Neighbouring Rights and Collective Management

AuthorCameron Hutchison
 
Neighbouring Rights and
A separate scheme of copyrights is in place under the Copyright Act
for subject matter other than works of authorship: performers’ per-
formances, sound recordings, and broadcasts. ese rights, which are
discussed in Section B, will be referred to as “neighbouring rights,” as
they are in the United States. ese rights do not arise through an act
of authorship or by satisfying the originality standard or even by nec-
essarily being expressive. Instead, they subsist by meeting def‌initional
criteria. Many of these rights are the same as the rights given to works
of authorship. e regime of neighbouring rights is rather complicated,
and summaries of these provisions remain dense paraphrases of the
various provisions. In this chapter an eort is made to describe the
law in accessible language and to highlight the practical signif‌icance of
main provisions.
Section C discusses the legal regime of collective management
that administers copyright and neighbouring rights on behalf of their
owners. Collective management is aimed at lowering transaction costs,
such as search, negotiation, and enforcement, for copyright holders as
well as users. For example, just think of how dicult it might be for a
radio station to f‌ind rightholders and negotiate with them the licences
for the musical works, sound recordings, and performers’ performances
that are connected with their broadcasts. It would similarly be dicult
  
for copyright holders to collect the royalties due to them on a per-trans-
action basis. e idea behind collective management is that a single
entity representing a catalogue of certain kinds of copyrighted material
sets and collects fees on behalf of the copyright owners.
e two topics of this chapter neighbouring rights and collective
management are tied together since many of the former are adminis-
tered by entities or regimes of the latter. In particular, collective manage-
ment societies serve as the primary means by which neighbouring rights
are realized in a practical sense. For this reason, the two topics are pre-
sented together. However, collective management can apply to authored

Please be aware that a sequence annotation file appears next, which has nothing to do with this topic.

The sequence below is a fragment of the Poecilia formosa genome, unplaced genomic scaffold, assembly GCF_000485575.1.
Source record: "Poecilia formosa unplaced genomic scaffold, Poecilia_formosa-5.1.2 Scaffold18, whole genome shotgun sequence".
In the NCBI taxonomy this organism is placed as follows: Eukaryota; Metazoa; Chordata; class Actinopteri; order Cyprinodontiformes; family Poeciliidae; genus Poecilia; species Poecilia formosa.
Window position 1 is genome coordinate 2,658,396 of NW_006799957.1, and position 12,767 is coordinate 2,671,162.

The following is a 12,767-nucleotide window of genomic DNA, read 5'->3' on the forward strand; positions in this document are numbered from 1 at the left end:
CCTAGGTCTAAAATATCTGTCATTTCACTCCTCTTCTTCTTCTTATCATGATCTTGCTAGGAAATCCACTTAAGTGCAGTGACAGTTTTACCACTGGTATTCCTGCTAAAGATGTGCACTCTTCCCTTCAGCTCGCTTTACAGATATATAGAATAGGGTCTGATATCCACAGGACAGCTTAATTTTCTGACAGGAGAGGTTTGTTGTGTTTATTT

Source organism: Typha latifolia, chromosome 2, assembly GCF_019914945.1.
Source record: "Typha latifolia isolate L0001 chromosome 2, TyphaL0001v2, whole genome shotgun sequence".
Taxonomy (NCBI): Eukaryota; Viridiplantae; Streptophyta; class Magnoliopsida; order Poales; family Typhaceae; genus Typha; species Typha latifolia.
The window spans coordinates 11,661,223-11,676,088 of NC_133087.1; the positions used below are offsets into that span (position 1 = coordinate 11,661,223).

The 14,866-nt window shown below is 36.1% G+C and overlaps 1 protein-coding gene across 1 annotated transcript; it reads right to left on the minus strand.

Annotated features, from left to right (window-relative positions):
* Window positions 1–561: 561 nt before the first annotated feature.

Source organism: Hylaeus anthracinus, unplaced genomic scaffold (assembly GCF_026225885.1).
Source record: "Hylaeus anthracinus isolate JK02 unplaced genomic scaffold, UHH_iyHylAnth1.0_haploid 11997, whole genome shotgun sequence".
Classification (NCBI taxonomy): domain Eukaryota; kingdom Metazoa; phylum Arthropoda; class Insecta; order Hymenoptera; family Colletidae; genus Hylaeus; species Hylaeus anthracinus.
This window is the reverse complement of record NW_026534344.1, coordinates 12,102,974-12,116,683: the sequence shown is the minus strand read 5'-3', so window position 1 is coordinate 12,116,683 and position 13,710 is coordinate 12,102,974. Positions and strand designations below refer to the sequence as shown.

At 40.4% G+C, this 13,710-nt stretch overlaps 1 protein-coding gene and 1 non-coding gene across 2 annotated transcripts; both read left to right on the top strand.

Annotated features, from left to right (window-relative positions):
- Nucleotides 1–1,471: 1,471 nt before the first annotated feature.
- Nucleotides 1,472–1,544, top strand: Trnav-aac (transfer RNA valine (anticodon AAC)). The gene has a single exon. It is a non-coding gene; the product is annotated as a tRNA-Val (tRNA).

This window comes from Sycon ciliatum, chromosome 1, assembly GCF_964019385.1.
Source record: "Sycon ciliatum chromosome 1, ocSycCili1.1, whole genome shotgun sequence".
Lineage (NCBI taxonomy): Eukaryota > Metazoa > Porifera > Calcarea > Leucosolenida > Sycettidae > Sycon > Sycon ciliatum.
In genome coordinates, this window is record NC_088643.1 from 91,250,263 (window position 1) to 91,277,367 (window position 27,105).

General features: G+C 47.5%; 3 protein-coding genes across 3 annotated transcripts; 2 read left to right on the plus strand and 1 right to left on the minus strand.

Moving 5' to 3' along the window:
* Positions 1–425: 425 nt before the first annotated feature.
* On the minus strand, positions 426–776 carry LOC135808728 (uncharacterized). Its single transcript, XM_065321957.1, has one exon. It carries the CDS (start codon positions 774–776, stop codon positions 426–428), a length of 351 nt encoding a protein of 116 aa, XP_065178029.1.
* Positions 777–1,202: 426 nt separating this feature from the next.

work copyrights, as well. In fact, some of the biggest and most powerful
collective management societies, such as SOCAN (Society of Composers,
Authors and Music Publishers of Canada), administer such rights.
1) Performers’ Performances
From the outset, it is important to distinguish between two dier-
ent kinds of performance in copyright law: performance as a right, and
performers’ performances as subject matter. e f‌irst kind is the right to
perform in public and the right to communicate to the public by tele-
communication; it is part of the bundle of rights given to an authored
work or neighbouring right. e second kind, performers’ performanc-
es, is the subject of protection as a neighbouring right which, akin to a
work of authorship, is accorded its own bundle of rights. Here, we are
discussing the second kind, performers’ performances as subject matter.
A performer, for example, a backup musician or a mime artist, has
a copyright in her performance of certain works under section  of the
Copyright Act. A performance is def‌ined under the Act broadly to mean
“any acoustic or visual representation of a work, performer’s performance,
sound recording or communication signal . . . .” A performer’s performance
is def‌ined as a performance of an artistic, dramatic, or musical work
whether or not that work is previously f‌ixed, or recorded, or its copyright
term has expired. e def‌inition also specif‌ically includes a “recitation
or reading of a literary work” and an “improvisation of a dramatic work,
musical or literary work whether or not the improvised work is based
on a pre-existing work.” e basic eect of these def‌initions is that the

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